Fascism and Analogies — British and American, Past and PresentRoundup
tags: colonialism, fascism, British Empire
Priya Satia is the Raymond A. Spruance Professor of International History at Stanford University, focusing on the history of Britain and its empire. She is the award-winning author of Spies in Arabia (2008) and Empire of Guns (2018). Her new book, Time's Monster: How History Makes History, was published in 2020.
NAVIGATING UNCERTAIN TIMES, it is tempting, and helpful, to search the past for precedents that might help guide understanding and action — inevitably with the risk of drawing false equivalences. Comparing Trumpism to 1930s fascism, especially, has struck some historians and political theorists as likely to blind us to the longer trajectories of Trump’s reactionary politics — his quintessential Americanness.
The question of historical analogies has also defined the United Kingdom’s memory wars. With respect to Britain’s imperial past, Boris Johnson’s government has rejected all fascist implication. Britain’s schools, museums, and country houses, it insists, must not reflect on restitution, statue-removal, or the idea of white privilege; these worries are the province of nations that truly have something to apologize for — namely, Germany. As the Times explained last year, the moral case for returning colonial artifacts is unlike that of returning artworks stolen by the Nazis. After all, Britain, led by Johnson’s hero Churchill, defeated the Nazis — the finest hour of its proud past. The National Trust’s efforts to explore country houses’ ties to colonialism and slavery similarly outraged the Churchill biographer Andrew Roberts by implying a “moral equivalence between colonialism and slavery,” as if the empire was not founded on slavery and did not continue to depend on forms of bonded labor well after abolition in 1833.
Johnson’s government instead calls for unapologetic pride in Britain’s past to fortify the nation’s capacity to endure today’s political challenges, from lockdown to Brexit, when, the prime minister promises, the UK will once again emerge as “the greatest place on Earth.” The past must redeem the present, not the other way around. The leader of the House of Commons Jacob Rees-Mogg calls on the United Kingdom to “be proud to have spread overseas the liberty it so valued at home,” while the Tory MP Iain Duncan Smith celebrates the “prospects” Brexit creates for British youth “to be out there buccaneering, trading, dominating the world again.” Rather than redress the imperial past, Britons ought to revive it.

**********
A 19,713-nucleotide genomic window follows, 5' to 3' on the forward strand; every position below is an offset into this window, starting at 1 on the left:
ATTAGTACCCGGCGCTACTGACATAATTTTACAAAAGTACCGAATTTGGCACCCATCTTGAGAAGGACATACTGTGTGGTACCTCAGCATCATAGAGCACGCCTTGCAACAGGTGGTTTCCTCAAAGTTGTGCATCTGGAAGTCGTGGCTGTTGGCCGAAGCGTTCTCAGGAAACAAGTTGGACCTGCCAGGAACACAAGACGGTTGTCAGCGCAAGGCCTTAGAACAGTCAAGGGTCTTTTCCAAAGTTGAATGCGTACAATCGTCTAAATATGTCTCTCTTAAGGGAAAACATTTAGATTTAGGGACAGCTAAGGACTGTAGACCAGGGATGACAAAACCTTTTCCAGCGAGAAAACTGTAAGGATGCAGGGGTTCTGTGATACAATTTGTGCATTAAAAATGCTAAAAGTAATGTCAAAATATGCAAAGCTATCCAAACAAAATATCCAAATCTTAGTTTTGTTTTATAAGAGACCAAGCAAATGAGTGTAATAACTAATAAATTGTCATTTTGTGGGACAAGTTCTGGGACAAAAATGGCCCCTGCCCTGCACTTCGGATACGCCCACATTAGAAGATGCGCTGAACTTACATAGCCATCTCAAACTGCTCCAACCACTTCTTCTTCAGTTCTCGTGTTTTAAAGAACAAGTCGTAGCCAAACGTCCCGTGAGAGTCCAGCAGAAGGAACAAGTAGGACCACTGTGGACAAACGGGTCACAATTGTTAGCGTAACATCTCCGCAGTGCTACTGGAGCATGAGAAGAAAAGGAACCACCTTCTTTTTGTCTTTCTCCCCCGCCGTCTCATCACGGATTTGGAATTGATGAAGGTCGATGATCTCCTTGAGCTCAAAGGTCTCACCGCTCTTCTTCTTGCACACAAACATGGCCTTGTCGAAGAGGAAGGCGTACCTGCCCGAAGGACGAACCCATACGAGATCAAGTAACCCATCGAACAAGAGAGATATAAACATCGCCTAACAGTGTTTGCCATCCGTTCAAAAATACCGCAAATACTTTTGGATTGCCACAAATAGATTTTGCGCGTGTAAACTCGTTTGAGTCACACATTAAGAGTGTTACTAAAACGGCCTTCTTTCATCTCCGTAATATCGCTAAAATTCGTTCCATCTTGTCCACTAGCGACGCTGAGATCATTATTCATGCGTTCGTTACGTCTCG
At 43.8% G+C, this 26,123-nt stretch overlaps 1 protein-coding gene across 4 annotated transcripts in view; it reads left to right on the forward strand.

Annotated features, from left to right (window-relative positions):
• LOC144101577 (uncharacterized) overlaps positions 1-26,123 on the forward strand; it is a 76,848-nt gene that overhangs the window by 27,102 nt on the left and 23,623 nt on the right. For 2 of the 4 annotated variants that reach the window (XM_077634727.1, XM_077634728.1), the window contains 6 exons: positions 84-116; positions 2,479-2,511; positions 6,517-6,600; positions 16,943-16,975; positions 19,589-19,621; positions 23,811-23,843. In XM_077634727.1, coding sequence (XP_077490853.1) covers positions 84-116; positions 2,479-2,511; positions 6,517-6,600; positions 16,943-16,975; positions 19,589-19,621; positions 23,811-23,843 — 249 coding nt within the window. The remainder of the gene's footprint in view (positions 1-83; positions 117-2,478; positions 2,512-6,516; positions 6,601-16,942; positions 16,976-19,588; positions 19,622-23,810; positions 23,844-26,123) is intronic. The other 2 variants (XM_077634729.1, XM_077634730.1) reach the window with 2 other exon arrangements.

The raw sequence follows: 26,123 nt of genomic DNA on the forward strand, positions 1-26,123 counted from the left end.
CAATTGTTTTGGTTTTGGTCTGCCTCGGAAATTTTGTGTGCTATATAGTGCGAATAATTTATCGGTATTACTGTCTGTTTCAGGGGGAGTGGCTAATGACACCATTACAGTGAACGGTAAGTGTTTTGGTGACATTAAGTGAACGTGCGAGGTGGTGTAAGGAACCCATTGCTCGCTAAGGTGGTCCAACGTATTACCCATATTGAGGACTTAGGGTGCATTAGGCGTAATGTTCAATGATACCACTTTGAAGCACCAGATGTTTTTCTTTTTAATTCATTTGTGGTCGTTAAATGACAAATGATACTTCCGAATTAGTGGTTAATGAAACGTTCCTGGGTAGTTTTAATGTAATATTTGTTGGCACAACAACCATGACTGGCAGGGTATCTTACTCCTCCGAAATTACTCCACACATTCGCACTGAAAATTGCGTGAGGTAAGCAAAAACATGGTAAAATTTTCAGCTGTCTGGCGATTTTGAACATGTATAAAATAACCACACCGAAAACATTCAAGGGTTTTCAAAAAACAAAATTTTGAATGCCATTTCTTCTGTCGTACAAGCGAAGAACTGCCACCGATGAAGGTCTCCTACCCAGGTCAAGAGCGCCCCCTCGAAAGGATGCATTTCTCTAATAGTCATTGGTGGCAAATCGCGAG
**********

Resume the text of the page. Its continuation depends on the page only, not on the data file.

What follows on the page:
This nostalgia testifies to an urgent need to come to terms with the unpleasant reality of Britain’s imperial past. But the anxiety to distance that past from the moral abyss of Nazism and slavery frustrates efforts to do so. To urge Britain to reckon with its imperial past through reparations, school curriculum, restitution, memorialization, or other methods that Germany has also employed in confronting its Nazi past does not automatically imply an equation of British imperialism with Nazism. Different kinds of violent and racist pasts may yet share a common need for redress. We might also, for example, look to South African efforts to address the legacies of apartheid or American attempts to deal with slavery. American thinkers, too, such as Susan Neiman, enlighten conversations about healing American racial divisions by “Learning from the Germans” — the title of Neiman’s 2019 book. Others put these cases into conversation as counterpoints, for instance Joan Wallach Scott’s On the Judgment of History (2020).
That said, other thinkers, such as Isabel Wilkerson in Caste (2020), go beyond comparing forms of healing, analogizing America’s racial divides to Nazism itself; critics analogize Israeli policies in the Occupied Territories to apartheid. Kehinde Andrews’s The New Age of Empire (2021) likens the genocide of Australia’s Aborigines to the Holocaust. The British debate about colonial reparations intensified a decade ago also thanks in part to an effective historical analogy: the Harvard historian Caroline Elkins titled the UK version of her 2005 account of British concentration camps in 1950s Kenya “Britain’s Gulag,” a Pulitzer Prize–winning work that helped launch a spate of successful reparations suits by Kenyan survivors. In protesting the camps in the 1950s, the Labour MP Fenner Brockway went further, comparing the camps’ communal labor punishments to Nazi slave labor policies.
Historical and local specificities mean all analogies are ultimately inaccurate in ways that historians must always make clear. The point of such comparisons, however, is to uncover darker historical truths obscured by prevailing, more flattering comparisons. Historical analogies played a central role in the making of modern history, including its ugliest episodes; new comparisons allow us to shift the paradigms through which we have long understood the past so that we might make new history in the present.
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